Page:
In a new study by Brigham Young University, the princess culture that Disney has famously sold for decades may have long term effects that parents need to consider. As a long life Pocahontas fan myself, it was painful to read through this study, and definitely made me think about ways that body positive movements can reach out to young girls, to help them establish a good foundation of thoughts about themselves.
Family Life Professor Sarah M. Coyne conducted a study with 198 preschoolers and assessed how their consumption of Disney princess culture changed their behavior. Coyne said of her research, “I think parents think that the Disney Princess culture is safe. That’s the word I hear time and time again—it’s safe. But if we’re fully jumping in here and really embracing it, parents should really consider the long-term impact of the Princess culture.”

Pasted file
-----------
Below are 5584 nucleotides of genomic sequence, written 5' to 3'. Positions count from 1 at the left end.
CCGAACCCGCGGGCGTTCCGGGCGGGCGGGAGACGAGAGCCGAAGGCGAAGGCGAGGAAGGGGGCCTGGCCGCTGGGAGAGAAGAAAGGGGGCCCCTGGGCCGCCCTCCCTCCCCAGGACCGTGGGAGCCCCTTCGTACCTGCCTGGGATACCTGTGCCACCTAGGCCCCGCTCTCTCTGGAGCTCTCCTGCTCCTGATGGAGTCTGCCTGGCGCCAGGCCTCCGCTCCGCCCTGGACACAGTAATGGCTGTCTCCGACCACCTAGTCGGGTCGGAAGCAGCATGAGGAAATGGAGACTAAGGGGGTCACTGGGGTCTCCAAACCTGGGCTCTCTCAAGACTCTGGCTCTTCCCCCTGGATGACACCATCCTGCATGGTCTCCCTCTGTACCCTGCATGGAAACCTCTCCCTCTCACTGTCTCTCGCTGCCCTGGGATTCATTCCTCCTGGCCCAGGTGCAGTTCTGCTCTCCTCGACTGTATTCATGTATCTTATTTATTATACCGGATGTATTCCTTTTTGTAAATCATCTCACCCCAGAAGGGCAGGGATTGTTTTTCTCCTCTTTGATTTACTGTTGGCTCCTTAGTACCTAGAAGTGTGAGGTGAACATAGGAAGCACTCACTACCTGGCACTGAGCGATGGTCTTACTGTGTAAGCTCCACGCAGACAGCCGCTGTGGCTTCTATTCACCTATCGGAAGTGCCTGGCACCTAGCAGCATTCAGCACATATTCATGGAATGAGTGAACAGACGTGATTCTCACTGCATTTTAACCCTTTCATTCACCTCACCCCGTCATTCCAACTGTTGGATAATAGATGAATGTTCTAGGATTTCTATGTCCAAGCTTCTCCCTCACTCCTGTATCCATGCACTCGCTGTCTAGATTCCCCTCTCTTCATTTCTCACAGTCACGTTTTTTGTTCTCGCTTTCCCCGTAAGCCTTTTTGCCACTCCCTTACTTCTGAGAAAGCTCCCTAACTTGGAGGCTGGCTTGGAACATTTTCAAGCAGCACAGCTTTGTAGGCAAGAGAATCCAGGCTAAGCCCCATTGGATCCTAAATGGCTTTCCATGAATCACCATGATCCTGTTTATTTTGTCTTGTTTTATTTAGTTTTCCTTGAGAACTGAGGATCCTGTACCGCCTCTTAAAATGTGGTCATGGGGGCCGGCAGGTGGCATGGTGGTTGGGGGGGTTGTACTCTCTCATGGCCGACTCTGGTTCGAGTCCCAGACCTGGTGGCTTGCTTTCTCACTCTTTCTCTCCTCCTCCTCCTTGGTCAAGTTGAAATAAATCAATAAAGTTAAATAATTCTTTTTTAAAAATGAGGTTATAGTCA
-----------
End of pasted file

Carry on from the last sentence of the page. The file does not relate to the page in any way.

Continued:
The study went on to see that gendered behavior became a problem for young girls who would then avoid important learning experiences that aren’t perceived as feminine. They also believed that their opportunities and expectations in life are different as women. “We know that girls who strongly adhere to female gender stereotypes feel like they can’t do some things. They’re not as confident that they can do well in math and science. They don’t like getting dirty, so they’re less likely to try and experiment with things.”
The study went on to say that girls with worse body esteem engaged more with Disney Princesses over time, in an effort to seek out role models of what is considered to be beautiful. “Disney Princesses represent some of the first examples of exposure to the thin ideal.”
Armed with all of this info, I don’t think you have to take away Disney completely from your daughter or niece, but there does need to be a conversation about moderation and how to include doses of positive body image in young girls lives so that they don’t feel left out and see realistic role models for themselves.
We could all use that from time to time.